I would like to show you my new half 30 minutes no coding holiday Home Assistant project. My daughter’s Mimosa plants need some water while we were on vacation, so I built this super simple automated watering system. The project goal is to keep the plants alive for two weeks while we are away. Nothing permanently only a temporary project.
It was built very quick shortly before we went out to our summer vacation place. I only used parts that I already had lying around. It took ~ 30min to build the project.
- The plants 🪴
- Water hose
- Water bottle, a bucket, or some container
- A 5V power supply
- A smart socket outlet which can be controlled by Home Assistant
- Some wires
- Cable ties
Ok there is not much assembly needed for this project, no soldering, no screws, no glue. You can do a lot with cable ties and tape 😀
The little bench for the plants was already there before I only had to mount the little bridge holding water hose. It is fixed with cable ties and locked with two cable ties at the end to prevent the water from leaking. Above the plants I made a tiny hole in it with a small screwdriver. Be careful it should be super small so that the water can slowly drip out.
The aquarium pump can be mounted anywhere. It fixes it directly to the water bottle with cable tiers. Depending how long and how often the irrigation should run you might need a bigger water container. Then connect the water hose to the pump. Almost done.
The pump, in my case, requires 6 volts. I had this old power supply that can deliver 5 volts, enough to run the pump for a few seconds. The wires from the pump are connected to the plug at the end of the power supply cable and fixed with some tape. Pay attention to the correct polarity. Ok not very professional but it works, and it is low voltage only so it will not burn down our house.
The last step is to connect the power supply with some smart socket which can be controlled by Home Assistant. I use a Sonoff S20 which I have left from another project. It is already flashed with Tasmota firmware which works perfectly with Home Assistant. I just had to rename the device. Other controllable socket outlets like a Shelly Plug S will work as well. The socket should be connected to you Wifi network, if not already done before.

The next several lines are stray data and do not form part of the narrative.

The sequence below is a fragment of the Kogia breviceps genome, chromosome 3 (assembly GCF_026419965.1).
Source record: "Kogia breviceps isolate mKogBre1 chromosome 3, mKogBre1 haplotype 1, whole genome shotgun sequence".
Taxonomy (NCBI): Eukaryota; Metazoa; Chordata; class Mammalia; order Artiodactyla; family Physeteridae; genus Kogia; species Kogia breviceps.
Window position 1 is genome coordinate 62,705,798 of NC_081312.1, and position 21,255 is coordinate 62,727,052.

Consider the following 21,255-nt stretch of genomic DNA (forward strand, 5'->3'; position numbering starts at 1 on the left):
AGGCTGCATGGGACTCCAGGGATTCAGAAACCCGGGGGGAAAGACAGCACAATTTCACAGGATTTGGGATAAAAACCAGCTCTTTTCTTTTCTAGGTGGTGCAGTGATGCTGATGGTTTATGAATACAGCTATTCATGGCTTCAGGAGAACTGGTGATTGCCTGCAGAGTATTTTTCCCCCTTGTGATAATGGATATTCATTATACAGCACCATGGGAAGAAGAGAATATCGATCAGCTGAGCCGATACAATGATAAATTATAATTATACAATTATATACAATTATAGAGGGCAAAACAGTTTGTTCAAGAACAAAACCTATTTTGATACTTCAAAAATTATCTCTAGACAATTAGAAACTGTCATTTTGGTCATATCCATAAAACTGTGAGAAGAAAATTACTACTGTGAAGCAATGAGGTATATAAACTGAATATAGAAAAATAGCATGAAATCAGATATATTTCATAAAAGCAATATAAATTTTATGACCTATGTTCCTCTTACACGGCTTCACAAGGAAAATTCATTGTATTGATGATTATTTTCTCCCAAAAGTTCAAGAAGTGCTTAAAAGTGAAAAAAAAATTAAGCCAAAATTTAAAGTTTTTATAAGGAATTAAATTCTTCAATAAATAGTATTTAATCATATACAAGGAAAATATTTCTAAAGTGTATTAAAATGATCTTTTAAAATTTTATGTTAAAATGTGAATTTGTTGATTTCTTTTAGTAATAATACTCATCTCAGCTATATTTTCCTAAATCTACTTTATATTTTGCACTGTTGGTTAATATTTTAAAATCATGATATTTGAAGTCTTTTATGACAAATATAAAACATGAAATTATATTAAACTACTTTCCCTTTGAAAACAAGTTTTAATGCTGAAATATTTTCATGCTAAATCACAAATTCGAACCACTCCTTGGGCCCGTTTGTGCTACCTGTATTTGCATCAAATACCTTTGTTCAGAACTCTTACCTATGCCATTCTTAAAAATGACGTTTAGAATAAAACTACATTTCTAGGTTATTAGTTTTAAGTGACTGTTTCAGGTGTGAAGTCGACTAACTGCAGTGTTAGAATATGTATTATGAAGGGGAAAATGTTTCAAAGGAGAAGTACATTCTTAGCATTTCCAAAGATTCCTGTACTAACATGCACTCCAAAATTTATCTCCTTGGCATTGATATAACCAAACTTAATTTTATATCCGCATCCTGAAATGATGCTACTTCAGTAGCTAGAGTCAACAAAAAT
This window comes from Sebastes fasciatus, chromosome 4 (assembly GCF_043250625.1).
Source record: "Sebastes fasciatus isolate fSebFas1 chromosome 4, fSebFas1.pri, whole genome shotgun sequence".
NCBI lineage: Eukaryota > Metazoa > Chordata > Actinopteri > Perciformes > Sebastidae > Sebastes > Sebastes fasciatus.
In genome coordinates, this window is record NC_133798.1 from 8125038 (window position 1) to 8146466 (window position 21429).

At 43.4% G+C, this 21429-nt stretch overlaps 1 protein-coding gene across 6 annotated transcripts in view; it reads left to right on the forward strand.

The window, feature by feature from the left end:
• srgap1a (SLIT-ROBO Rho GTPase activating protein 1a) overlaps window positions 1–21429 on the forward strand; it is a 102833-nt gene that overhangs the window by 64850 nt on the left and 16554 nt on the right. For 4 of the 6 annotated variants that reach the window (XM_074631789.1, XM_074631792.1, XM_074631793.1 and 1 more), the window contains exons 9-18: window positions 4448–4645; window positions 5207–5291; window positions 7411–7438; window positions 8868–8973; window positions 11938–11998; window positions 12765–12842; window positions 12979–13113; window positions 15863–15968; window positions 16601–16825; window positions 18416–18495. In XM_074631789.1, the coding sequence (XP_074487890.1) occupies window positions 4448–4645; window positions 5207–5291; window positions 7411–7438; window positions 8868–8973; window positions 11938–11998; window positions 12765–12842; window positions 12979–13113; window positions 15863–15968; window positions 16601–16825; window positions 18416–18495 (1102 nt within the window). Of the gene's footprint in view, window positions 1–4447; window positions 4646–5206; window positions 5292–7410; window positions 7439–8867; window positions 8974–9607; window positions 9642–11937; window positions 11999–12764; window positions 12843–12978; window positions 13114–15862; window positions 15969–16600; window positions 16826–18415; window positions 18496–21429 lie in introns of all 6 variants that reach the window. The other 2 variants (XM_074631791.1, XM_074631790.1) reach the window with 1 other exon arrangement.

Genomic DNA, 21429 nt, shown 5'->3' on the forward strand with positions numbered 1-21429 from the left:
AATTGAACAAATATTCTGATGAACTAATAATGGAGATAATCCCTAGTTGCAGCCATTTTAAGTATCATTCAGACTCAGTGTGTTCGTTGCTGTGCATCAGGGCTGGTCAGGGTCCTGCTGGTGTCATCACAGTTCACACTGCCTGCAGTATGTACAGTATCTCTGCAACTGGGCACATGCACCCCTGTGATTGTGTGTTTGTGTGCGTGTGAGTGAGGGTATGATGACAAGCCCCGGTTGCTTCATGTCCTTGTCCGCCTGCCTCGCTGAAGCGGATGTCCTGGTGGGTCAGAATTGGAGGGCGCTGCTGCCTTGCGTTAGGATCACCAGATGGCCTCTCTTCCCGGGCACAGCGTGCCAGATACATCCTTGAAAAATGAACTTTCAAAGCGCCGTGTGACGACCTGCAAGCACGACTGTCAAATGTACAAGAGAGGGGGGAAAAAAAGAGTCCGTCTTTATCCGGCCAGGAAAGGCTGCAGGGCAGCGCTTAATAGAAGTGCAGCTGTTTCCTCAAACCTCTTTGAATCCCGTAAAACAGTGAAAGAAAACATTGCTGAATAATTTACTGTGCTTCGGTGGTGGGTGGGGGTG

Place the plants directly under the holes in the hose and put some water into the bottle. Maybe also have a towel at hand in case something goes next to the flowerpot.
And now — it is time for the first “dry-run”.
First why do you need Home Assistant here? The answer is you don’t. But it makes the project so much easier. Even the job for Home Assistant for this project is only on simple task: switch on/off the pump at a scheduled time. This can all be done by having a timer on the smart outlet directly (both Tasmota & Shelly firmware can do this) or by using a micro controller with a relay.
Doing this with Home Assistant is simple and fun, plus you get the user interface and app to control the socket manually for free. You get logs and events when and how often the pump runs. And with Home Assistant & Nabu Casa you get access to your plant watering from everywhere in the world — that’s cool.
The first step in HA is to add the controllable socket via the Home Assistant integration page. Depending on the device it might be already automatically discovered by Home Assistant. Since I reuse a Sonoff S20 I had used before I just did some double check.
This is the Sonoff device for other integrations this should look similar.
In a second step I created a simple automatic rule to switch on and off the pump. The automation was created entirely in Home Assistant UI.
It is super simple: it runs a a fixed time, not every day, switch on the Sonoff socket to enable the pump, wait 5 seconds and switch off the pump again. The wait time must be adjusted to the amount of water needed by your plants.
Here is the full YAML for reference (id and device_id’s will be different) :
- id: 1394083d-7c2f-4a3f-8690-59a691148bcx
alias: "[Childsroom] Mimosen gießen"
- platform: time
- condition: time
- type: turn_on
- type: turn_off
With that you are good to go on holiday a little longer without hesitation and the plants will survive.
Originally published at https://www.markus-haack.com on August 17, 2021.